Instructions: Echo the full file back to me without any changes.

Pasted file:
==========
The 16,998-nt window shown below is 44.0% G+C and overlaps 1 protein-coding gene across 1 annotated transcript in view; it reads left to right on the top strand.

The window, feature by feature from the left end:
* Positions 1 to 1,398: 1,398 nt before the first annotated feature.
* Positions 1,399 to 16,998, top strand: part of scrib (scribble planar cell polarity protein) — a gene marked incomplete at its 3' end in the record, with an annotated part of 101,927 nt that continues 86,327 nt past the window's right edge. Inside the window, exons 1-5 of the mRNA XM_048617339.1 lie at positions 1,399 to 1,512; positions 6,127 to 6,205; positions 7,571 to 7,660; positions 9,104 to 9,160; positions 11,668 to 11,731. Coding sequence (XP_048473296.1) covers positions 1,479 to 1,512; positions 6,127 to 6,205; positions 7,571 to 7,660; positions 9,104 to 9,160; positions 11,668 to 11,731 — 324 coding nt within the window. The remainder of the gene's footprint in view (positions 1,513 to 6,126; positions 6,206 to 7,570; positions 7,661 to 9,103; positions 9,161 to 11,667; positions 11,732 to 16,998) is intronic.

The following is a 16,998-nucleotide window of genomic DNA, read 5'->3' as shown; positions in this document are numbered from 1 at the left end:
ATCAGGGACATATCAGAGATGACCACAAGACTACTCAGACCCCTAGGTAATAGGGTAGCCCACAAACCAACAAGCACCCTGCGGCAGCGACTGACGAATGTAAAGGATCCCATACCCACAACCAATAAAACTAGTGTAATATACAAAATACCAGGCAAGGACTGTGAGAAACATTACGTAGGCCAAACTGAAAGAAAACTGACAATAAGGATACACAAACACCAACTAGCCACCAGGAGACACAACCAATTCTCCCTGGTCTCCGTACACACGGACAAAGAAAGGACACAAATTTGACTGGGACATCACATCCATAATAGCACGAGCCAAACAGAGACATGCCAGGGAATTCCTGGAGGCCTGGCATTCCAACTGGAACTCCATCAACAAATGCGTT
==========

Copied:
The 16,998-nt window shown below is 44.0% G+C and overlaps 1 protein-coding gene across 1 annotated transcript in view; it reads left to right on the top strand.

The window, feature by feature from the left end:
* Positions 1 to 1,398: 1,398 nt before the first annotated feature.
* Positions 1,399 to 16,998, top strand: part of scrib (scribble planar cell polarity protein) — a gene marked incomplete at its 3' end in the record, with an annotated part of 101,927 nt that continues 86,327 nt past the window's right edge. Inside the window, exons 1-5 of the mRNA XM_048617339.1 lie at positions 1,399 to 1,512; positions 6,127 to 6,205; positions 7,571 to 7,660; positions 9,104 to 9,160; positions 11,668 to 11,731. Coding sequence (XP_048473296.1) covers positions 1,479 to 1,512; positions 6,127 to 6,205; positions 7,571 to 7,660; positions 9,104 to 9,160; positions 11,668 to 11,731 — 324 coding nt within the window. The remainder of the gene's footprint in view (positions 1,513 to 6,126; positions 6,206 to 7,570; positions 7,661 to 9,103; positions 9,161 to 11,667; positions 11,732 to 16,998) is intronic.

The following is a 16,998-nucleotide window of genomic DNA, read 5'->3' as shown; positions in this document are numbered from 1 at the left end:
ATCAGGGACATATCAGAGATGACCACAAGACTACTCAGACCCCTAGGTAATAGGGTAGCCCACAAACCAACAAGCACCCTGCGGCAGCGACTGACGAATGTAAAGGATCCCATACCCACAACCAATAAAACTAGTGTAATATACAAAATACCAGGCAAGGACTGTGAGAAACATTACGTAGGCCAAACTGAAAGAAAACTGACAATAAGGATACACAAACACCAACTAGCCACCAGGAGACACAACCAATTCTCCCTGGTCTCCGTACACACGGACAAAGAAAGGACACAAATTTGACTGGGACATCACATCCATAATAGCACGAGCCAAACAGAGACATGCCAGGGAATTCCTGGAGGCCTGGCATTCCAACTGGAACTCCATCAACAAATGCGTT